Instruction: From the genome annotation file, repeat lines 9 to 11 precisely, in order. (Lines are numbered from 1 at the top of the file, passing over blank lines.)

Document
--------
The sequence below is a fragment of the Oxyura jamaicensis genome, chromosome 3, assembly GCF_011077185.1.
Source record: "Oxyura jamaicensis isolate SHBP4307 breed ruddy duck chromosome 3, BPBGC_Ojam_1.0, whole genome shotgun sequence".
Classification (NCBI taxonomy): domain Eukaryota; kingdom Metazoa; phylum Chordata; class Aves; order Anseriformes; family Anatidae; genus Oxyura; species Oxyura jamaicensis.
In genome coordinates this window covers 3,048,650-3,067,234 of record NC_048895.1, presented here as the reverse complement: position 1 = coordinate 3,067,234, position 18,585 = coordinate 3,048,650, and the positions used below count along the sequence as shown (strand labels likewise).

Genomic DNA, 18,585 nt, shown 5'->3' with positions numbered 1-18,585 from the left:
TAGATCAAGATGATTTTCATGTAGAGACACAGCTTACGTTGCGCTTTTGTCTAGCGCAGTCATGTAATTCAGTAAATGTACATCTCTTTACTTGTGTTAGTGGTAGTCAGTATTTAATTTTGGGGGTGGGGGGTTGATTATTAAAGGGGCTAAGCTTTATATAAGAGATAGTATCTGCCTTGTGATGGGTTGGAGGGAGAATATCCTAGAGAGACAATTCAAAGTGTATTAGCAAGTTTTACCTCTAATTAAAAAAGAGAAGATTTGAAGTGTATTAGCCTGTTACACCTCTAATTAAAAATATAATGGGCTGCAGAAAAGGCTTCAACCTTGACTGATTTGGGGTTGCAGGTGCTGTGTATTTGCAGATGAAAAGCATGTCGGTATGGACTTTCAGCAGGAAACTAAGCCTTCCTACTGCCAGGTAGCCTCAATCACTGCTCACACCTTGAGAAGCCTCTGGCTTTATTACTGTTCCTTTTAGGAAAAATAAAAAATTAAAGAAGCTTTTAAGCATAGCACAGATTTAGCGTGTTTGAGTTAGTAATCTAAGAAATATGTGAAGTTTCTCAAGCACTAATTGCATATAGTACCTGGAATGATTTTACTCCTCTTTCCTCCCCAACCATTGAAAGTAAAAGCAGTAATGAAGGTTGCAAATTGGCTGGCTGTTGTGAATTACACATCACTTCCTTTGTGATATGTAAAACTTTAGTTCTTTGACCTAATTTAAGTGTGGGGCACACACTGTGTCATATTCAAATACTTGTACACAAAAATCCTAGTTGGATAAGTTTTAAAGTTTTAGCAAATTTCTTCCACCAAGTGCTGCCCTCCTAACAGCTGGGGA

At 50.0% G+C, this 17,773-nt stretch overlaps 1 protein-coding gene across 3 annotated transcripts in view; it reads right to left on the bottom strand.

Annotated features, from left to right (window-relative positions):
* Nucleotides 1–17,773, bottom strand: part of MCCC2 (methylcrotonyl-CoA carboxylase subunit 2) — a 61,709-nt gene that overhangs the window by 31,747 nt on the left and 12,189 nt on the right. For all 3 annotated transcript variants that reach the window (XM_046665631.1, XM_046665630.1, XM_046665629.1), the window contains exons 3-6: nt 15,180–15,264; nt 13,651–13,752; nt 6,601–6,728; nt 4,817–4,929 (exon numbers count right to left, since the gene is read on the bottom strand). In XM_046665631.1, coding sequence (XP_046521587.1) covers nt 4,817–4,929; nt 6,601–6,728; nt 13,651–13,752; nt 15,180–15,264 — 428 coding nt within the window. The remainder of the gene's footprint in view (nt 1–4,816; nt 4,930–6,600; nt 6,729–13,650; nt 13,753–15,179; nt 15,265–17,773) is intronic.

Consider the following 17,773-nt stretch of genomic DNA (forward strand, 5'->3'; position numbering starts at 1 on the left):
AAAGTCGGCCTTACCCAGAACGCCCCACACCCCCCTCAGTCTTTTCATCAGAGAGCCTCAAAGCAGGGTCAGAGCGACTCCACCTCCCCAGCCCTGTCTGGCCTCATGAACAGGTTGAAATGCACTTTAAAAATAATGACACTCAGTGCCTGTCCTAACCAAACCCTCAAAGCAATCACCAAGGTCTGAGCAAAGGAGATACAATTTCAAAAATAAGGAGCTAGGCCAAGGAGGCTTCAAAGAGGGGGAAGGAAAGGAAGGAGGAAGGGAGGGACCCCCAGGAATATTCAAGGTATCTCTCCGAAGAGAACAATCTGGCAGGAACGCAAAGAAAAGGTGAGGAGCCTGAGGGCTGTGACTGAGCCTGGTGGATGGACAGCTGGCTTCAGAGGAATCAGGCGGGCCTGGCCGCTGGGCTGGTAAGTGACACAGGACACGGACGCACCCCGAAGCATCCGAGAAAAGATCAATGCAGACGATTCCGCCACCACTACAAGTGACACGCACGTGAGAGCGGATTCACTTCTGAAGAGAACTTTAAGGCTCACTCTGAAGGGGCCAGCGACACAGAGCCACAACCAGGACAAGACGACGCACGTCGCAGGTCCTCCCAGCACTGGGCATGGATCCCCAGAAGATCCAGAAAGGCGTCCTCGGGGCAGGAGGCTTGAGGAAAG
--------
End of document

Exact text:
* Nucleotides 1–17,773, bottom strand: part of MCCC2 (methylcrotonyl-CoA carboxylase subunit 2) — a 61,709-nt gene that overhangs the window by 31,747 nt on the left and 12,189 nt on the right. For all 3 annotated transcript variants that reach the window (XM_046665631.1, XM_046665630.1, XM_046665629.1), the window contains exons 3-6: nt 15,180–15,264; nt 13,651–13,752; nt 6,601–6,728; nt 4,817–4,929 (exon numbers count right to left, since the gene is read on the bottom strand). In XM_046665631.1, coding sequence (XP_046521587.1) covers nt 4,817–4,929; nt 6,601–6,728; nt 13,651–13,752; nt 15,180–15,264 — 428 coding nt within the window. The remainder of the gene's footprint in view (nt 1–4,816; nt 4,930–6,600; nt 6,729–13,650; nt 13,753–15,179; nt 15,265–17,773) is intronic.

Consider the following 17,773-nt stretch of genomic DNA (forward strand, 5'->3'; position numbering starts at 1 on the left):
AAAGTCGGCCTTACCCAGAACGCCCCACACCCCCCTCAGTCTTTTCATCAGAGAGCCTCAAAGCAGGGTCAGAGCGACTCCACCTCCCCAGCCCTGTCTGGCCTCATGAACAGGTTGAAATGCACTTTAAAAATAATGACACTCAGTGCCTGTCCTAACCAAACCCTCAAAGCAATCACCAAGGTCTGAGCAAAGGAGATACAATTTCAAAAATAAGGAGCTAGGCCAAGGAGGCTTCAAAGAGGGGGAAGGAAAGGAAGGAGGAAGGGAGGGACCCCCAGGAATATTCAAGGTATCTCTCCGAAGAGAACAATCTGGCAGGAACGCAAAGAAAAGGTGAGGAGCCTGAGGGCTGTGACTGAGCCTGGTGGATGGACAGCTGGCTTCAGAGGAATCAGGCGGGCCTGGCCGCTGGGCTGGTAAGTGACACAGGACACGGACGCACCCCGAAGCATCCGAGAAAAGATCAATGCAGACGATTCCGCCACCACTACAAGTGACACGCACGTGAGAGCGGATTCACTTCTGAAGAGAACTTTAAGGCTCACTCTGAAGGGGCCAGCGACACAGAGCCACAACCAGGACAAGACGACGCACGTCGCAGGTCCTCCCAGCACTGGGCATGGATCCCCAGAAGATCCAGAAAGGCGTCCTCGGGGCAGGAGGCTTGAGGAAAG